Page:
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2018 Recap #3 … Trying to remember my year … (March)... ... “You were the first indigenous nation to be contacted by the Colonizers,” ponders a young Yurok man @sammygensaw while Danielle Hill @backyahdbeauty of the Mashpee-Wampanoag Tribe blinks once in assent, her heavy brown eyes holding the space for Sammy to continue… … “And my tribe was the last, at the edge of the California coast, deep in the redwood forests. But the Colonizers did the same thing to both of us – they destroyed our crops, our foods, our trees and our waters.”… … We sit in a traditional longhouse (nush wetu) on the Rhode Island shore, cold rain lashing at the thatched exterior. A small smokeless fire softly burns. … … This is the history of America between the lines – always present, never acknowledged. Sammy and Danielle and other Natives, for whom this unspoken reality is their identity, assented to be a part of an upcoming film I’m finishing now called Gather (@gatherfilm). I can’t think of an appropriate adjective to describe their participation – generous, magnanimous, kind, these words are all too superficial… … When someone not only opens their present but their past – to reveal the trauma, pain and anguish that define their ancestry and chain their loved ones to a tenuous reality, you just shut up, listen and let their story unfold… ... When Sammy finishes, Danielle exhales slowly and then inexplicably smiles… … “And yet,” she says, “your people, my people - we are all still here…” ... ... “Yes we are,” answers Sammy. “Yes we are.” ... 📷 @taylorfreesolo with @jonlukegensaw @ancestral_guard @renan_ozturk @tanya_meillier @graham.deneen @fndi303 @jenbuffett @the11thhourproject @sterlinharjo @chzamag @daharbfilm at Mashpee Wampanoag Indian Museum

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2 months ago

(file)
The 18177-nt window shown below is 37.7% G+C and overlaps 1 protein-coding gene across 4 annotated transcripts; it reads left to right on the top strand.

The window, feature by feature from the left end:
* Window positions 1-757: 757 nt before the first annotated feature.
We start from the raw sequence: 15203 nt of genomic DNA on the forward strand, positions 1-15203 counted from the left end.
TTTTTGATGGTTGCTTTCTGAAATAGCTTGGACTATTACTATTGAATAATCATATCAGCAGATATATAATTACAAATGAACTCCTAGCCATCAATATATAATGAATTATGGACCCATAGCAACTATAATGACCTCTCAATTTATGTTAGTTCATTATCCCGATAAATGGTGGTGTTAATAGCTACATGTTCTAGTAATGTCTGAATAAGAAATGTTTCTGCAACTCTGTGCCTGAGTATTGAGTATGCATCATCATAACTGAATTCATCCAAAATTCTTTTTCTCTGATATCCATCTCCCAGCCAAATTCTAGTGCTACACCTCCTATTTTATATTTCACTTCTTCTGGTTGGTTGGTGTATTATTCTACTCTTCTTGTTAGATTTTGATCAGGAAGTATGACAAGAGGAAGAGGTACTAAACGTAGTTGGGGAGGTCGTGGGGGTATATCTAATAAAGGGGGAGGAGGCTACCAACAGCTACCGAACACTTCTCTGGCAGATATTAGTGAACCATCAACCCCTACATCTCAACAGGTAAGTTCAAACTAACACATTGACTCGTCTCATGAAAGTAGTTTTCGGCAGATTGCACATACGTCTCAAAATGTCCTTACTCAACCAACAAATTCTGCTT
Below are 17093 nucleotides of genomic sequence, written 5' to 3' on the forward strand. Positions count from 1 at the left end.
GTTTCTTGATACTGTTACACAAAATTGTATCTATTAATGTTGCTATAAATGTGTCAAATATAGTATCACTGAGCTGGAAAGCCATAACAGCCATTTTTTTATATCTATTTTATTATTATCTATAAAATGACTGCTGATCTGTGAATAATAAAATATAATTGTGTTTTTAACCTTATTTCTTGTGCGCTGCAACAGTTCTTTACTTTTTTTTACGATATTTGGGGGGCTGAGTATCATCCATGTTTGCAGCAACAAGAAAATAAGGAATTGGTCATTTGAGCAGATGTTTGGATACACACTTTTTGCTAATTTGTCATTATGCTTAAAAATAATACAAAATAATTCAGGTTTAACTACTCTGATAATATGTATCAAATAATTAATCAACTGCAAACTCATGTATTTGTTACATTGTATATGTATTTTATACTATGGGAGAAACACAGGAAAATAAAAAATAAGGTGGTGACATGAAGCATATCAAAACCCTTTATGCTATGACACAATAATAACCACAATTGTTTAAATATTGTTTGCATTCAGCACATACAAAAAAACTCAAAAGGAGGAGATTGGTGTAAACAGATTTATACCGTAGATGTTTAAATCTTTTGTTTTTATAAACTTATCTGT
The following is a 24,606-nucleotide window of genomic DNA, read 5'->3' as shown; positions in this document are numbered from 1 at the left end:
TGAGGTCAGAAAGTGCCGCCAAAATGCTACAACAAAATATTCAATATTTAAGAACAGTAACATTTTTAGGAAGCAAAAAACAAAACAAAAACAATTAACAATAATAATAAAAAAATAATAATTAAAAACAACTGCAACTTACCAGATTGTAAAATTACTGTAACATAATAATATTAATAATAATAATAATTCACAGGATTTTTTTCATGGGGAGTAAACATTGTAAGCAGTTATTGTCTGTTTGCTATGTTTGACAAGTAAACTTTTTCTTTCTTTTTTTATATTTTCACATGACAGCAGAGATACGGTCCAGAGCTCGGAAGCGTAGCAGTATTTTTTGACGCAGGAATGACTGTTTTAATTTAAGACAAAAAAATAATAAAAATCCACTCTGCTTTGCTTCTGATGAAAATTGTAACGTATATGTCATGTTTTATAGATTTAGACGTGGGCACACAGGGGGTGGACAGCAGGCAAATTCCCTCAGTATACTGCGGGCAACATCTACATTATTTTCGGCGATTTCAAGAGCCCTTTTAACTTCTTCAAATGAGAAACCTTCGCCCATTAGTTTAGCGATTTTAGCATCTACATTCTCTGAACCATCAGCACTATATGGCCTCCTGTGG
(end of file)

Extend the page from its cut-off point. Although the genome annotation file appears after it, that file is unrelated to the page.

2018 # 2 … Trying to remember 2018 … … March - #SacredStridesForHealing. “I was up on that ridge overlooking Bears Ears and I heard a shot. Something pierced my thigh and as my leg crumbled, I realized they were shooting at me.” … … I sit by a campfire near Bluff, Utah, listening to a Navajo Elder describe scene-by-scene, battle-by-battle, the fight of indigenous tribes to maintain access to the sacred Bears Ears National Monument. Surrounded by violence in all its forms, the elders fought and won – until Trump was elected and somehow thought it right and just to reverse the course of sanity and comity… … I somehow made it onto a small team of Navajo and Hopi runners which ran from Flagstaff thru Monument Valley to meet runners on legs from the Pueblos, Zuni and Ute Mountain Ute Nations to gather here in Bluff before a final consolidated leg to Bears Ears… … I had run for peace before. I had run for self-transcendence. But I had never run to expunge pain like one does venom – to not simply heal, but to find the root source of trauma by laying oneself bare, yanking that pain out like a tooth and leaving the raw wound to heal or, God forbid, to fester. … But here I was, with a group of young Natives outwardly hoping to reconnect to sacred lands, but each with a purpose of his and her own – to understand the historical and personal journeys that led to them having to fight for lands their ancestors stewarded for 10,000 years and to understand their place in a world that wished their people weren’t still here… … I tried my best to be invisible, to be present and to listen – fully cognizant of my own “otherness” in this sacred space for healing. I did my part, running as many miles as I could each day to lighten the load for the team, but in all honesty, I was surrounded outwardly at all moments by sheer beauty. And that made it even harder to reconcile the breakdowns, meltdowns and shared tears that others were experiencing and the incredible triumph everyone felt when the run stopped and our bare feet sank into the sands of Bears Ears, hearts open to the love and laughter of life… … It was a coming home – bridging a gap of years, decades and lifetimes. at Red Mesa, Arizona